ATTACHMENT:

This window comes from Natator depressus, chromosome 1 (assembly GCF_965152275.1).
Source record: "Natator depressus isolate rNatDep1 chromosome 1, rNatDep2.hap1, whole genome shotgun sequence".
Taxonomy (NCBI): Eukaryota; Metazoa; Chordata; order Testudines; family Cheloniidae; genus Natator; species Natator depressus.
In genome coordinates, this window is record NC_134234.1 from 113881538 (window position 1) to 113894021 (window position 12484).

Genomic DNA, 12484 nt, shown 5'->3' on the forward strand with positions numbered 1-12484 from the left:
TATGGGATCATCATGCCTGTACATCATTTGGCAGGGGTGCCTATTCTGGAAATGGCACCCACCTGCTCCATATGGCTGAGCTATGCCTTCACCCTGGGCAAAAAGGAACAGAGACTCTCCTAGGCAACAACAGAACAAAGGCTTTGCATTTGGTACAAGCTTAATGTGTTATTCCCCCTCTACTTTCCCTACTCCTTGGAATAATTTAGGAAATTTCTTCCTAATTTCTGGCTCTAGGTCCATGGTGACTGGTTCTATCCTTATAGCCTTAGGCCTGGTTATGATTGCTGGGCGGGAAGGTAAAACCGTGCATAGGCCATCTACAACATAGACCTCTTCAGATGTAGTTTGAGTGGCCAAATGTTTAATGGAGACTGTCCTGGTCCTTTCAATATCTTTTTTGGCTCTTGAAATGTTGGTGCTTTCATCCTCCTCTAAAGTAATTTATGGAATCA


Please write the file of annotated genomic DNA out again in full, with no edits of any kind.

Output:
This window comes from Natator depressus, chromosome 1 (assembly GCF_965152275.1).
Source record: "Natator depressus isolate rNatDep1 chromosome 1, rNatDep2.hap1, whole genome shotgun sequence".
Taxonomy (NCBI): Eukaryota; Metazoa; Chordata; order Testudines; family Cheloniidae; genus Natator; species Natator depressus.
In genome coordinates, this window is record NC_134234.1 from 113881538 (window position 1) to 113894021 (window position 12484).

Genomic DNA, 12484 nt, shown 5'->3' on the forward strand with positions numbered 1-12484 from the left:
TATGGGATCATCATGCCTGTACATCATTTGGCAGGGGTGCCTATTCTGGAAATGGCACCCACCTGCTCCATATGGCTGAGCTATGCCTTCACCCTGGGCAAAAAGGAACAGAGACTCTCCTAGGCAACAACAGAACAAAGGCTTTGCATTTGGTACAAGCTTAATGTGTTATTCCCCCTCTACTTTCCCTACTCCTTGGAATAATTTAGGAAATTTCTTCCTAATTTCTGGCTCTAGGTCCATGGTGACTGGTTCTATCCTTATAGCCTTAGGCCTGGTTATGATTGCTGGGCGGGAAGGTAAAACCGTGCATAGGCCATCTACAACATAGACCTCTTCAGATGTAGTTTGAGTGGCCAAATGTTTAATGGAGACTGTCCTGGTCCTTTCAATATCTTTTTTGGCTCTTGAAATGTTGGTGCTTTCATCCTCCTCTAAAGTAATTTATGGAATCA